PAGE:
Applying MBSE to a space mission

ESA is using the Model-Based System Engineering concept to design the e.Deorbit mission since its Phase A. Applying this approach to an entire space mission is a true challenge and was a first. The successful outcome of this attempt, that is described in this post, is opening the doors to a broader application to the design of future space missions. 

The mission goal of e.Deorbit is to remove a large ESA-owned space debris from Sun-Synchronous Orbit in-between 600 and 800 km altitude. It is a complex mission driven by requirements from robotics, guidance, navigation and control. As from 2012, the ESA’s Concurrent Design Facility (CDF) started studying the mission leading to the decision to apply an MBSE approach, throughout the project. The first model implemented was during the Pre-Phase A, for modelling the physical architecture. The model was based on ESA CDF’s Integrated Design Model (IDM), which has since been replaced by ESA’s Open Concurrent Design Tool (OCDT). OCDT is currently used within ESA, for modelling the physical architecture of all missions studied in the CDF at pre-Phase A level.

Following the e.Deorbit internal feasibility study, three industrial Phase A contracts were awarded by ESA to each of the European Large System Integrators (LSIs), namely Airbus Defense and Space (ADS), OHB and Thales Alenia Space (TAS). As part of the Phase A the contractors were requested to use MBSE for modelling both the physical and functional architectures. Following the successful completion of the Preliminary Requirements Review (PRR), it was recommended to extend the use of MBSE also to system level.

The Phase B1 kicked-off at the end of 2015 by means of two contracts, one led by Airbus, and another parallel competitive contract led by OHB. The contractors were encouraged by ESA to apply MBSE wherever possible.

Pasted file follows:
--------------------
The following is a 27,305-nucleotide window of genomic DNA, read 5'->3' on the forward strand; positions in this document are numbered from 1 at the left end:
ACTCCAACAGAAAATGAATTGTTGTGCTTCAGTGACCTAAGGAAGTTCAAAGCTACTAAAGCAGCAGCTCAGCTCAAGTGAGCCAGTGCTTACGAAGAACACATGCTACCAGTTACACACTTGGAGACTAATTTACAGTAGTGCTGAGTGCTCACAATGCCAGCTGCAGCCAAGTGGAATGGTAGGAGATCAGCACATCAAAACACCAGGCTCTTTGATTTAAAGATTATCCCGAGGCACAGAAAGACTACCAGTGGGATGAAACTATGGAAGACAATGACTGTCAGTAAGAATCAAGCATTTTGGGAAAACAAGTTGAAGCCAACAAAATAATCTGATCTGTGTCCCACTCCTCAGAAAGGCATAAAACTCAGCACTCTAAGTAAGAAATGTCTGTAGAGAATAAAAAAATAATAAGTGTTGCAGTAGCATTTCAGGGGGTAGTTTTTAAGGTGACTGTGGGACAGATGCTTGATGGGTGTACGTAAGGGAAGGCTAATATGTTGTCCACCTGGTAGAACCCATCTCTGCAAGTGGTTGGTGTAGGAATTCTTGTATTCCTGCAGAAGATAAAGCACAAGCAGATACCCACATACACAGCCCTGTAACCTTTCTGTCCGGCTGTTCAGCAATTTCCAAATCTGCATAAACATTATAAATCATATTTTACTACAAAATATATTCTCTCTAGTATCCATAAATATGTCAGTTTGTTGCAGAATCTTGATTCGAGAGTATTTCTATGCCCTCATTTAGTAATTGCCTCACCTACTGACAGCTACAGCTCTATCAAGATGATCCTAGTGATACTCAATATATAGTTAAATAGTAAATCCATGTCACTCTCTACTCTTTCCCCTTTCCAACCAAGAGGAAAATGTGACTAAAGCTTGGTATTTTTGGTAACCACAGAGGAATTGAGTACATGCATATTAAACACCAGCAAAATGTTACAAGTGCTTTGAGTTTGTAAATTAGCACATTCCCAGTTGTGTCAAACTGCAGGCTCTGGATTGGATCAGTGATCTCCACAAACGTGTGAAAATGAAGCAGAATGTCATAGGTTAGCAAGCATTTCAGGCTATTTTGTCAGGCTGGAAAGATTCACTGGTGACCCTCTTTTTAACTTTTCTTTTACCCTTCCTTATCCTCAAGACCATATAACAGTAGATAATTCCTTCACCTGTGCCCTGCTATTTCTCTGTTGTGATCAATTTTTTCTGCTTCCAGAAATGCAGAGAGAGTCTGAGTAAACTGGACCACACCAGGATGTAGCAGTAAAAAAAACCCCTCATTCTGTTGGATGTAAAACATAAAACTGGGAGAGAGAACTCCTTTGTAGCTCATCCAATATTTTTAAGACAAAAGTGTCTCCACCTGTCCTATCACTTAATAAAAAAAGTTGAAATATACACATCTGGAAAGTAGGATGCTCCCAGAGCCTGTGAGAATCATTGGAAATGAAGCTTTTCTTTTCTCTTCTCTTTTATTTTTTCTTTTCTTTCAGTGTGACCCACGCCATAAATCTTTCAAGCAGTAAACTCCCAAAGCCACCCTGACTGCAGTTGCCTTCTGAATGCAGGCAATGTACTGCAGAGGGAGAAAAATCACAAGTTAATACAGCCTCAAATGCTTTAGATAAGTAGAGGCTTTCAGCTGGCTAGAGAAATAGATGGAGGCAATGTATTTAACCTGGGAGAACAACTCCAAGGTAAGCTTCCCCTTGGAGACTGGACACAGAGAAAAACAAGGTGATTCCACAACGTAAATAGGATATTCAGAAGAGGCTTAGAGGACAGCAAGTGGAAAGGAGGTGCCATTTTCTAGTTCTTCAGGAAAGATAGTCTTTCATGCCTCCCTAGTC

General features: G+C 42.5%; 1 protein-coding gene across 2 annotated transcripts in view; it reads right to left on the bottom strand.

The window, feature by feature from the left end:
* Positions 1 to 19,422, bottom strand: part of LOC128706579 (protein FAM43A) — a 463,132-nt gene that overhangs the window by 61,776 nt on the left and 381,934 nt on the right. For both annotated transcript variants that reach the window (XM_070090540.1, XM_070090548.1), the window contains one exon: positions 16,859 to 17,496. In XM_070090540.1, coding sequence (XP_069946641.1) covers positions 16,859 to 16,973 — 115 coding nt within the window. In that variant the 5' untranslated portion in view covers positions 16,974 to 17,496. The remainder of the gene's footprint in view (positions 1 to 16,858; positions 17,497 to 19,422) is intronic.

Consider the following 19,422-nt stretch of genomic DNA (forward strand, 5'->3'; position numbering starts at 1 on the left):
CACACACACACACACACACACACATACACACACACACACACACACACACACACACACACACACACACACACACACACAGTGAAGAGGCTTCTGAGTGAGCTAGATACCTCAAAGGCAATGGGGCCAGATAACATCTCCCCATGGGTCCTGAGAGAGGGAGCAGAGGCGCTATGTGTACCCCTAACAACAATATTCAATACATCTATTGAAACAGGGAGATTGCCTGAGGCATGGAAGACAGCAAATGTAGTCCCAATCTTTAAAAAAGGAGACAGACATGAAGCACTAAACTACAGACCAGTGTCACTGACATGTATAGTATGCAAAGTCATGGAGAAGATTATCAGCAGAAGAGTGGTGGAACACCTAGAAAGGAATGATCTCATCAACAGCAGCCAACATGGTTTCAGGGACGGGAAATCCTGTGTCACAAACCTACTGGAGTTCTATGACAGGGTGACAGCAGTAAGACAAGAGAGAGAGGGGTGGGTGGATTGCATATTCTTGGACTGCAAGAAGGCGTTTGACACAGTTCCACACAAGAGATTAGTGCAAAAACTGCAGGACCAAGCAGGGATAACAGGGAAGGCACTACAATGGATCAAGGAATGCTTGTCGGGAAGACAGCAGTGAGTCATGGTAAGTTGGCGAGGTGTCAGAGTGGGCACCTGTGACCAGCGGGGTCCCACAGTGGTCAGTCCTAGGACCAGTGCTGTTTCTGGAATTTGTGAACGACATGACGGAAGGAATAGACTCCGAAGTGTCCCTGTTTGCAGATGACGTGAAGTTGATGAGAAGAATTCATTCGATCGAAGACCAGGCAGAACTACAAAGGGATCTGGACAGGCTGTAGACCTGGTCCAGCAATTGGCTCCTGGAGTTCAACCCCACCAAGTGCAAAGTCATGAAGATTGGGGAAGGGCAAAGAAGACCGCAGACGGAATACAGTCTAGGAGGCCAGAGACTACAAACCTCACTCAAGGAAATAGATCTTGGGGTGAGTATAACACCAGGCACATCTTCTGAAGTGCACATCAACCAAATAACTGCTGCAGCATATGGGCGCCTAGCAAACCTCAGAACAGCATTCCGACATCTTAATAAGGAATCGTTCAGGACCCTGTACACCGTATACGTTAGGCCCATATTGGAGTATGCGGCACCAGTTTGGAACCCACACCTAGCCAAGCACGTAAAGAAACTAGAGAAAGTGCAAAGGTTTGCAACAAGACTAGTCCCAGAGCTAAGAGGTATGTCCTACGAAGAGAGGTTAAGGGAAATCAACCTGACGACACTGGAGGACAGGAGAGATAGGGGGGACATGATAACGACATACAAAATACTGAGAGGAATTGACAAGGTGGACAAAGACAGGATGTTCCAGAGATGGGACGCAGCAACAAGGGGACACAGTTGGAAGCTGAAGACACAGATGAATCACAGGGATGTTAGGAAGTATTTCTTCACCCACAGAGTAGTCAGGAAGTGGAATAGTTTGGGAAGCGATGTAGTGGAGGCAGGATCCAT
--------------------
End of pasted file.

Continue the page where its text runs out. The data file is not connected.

Each contractor decided to adopt different MBSE tools and methodologies but with the common purpose to:

  • Analyse the problem and define its boundaries,
  • Derive and manage the requirements,
  • Identify the capabilities/functions required by the system,
  • Develop the functional, logical and physical architecture,
  • Track the verification/validation methods required,
  • Start simulations directly from the MBSE model,
  • Establish a system level ‘single truth’ data exchange.

This level of application of MBSE represents a significant increase in the usage of such methodologies with respect to previous ESA missions. The e.Deorbit Phase B1 was completed at the beginning of 2017 by an intermediate-Systems Requirement Review (iSRR). This review provided an opportunity to reflect on the advantages of MBSE, and potentially will support ESA’s decision to extensively apply MBSE to the design and development of future missions.

e.Deorbit will be the first-ever active debris removal mission
Credits: ESA–David Ducros, Jacky Huart, 2016

It has been challenging to use the MBSE model to design the e.Deorbit mission. However, the reward is way more important than the endeavour it took to properly implement it. ESA, with the full support of the industry working on e.Deorbit, has already decided to keep using that concept for designing the next phases of the project.

Comments

2 Comments

  • Nicola De Quattro says:

    Which software and methodology has been used for it? Did you adopt ESA-AF or MODAF/DODAF?

    • Andrew Wolahan says:

      For the e.Deorbit contracts, as ESA, we did not impose a specific tool or methodology. This meant that for the different contracts, each of the contractors selected a different tool/methodology .

Leave a Reply

Your email address will not be published. Required fields are marked *

 

Comment moderation is enabled. Your comment may take some time to appear.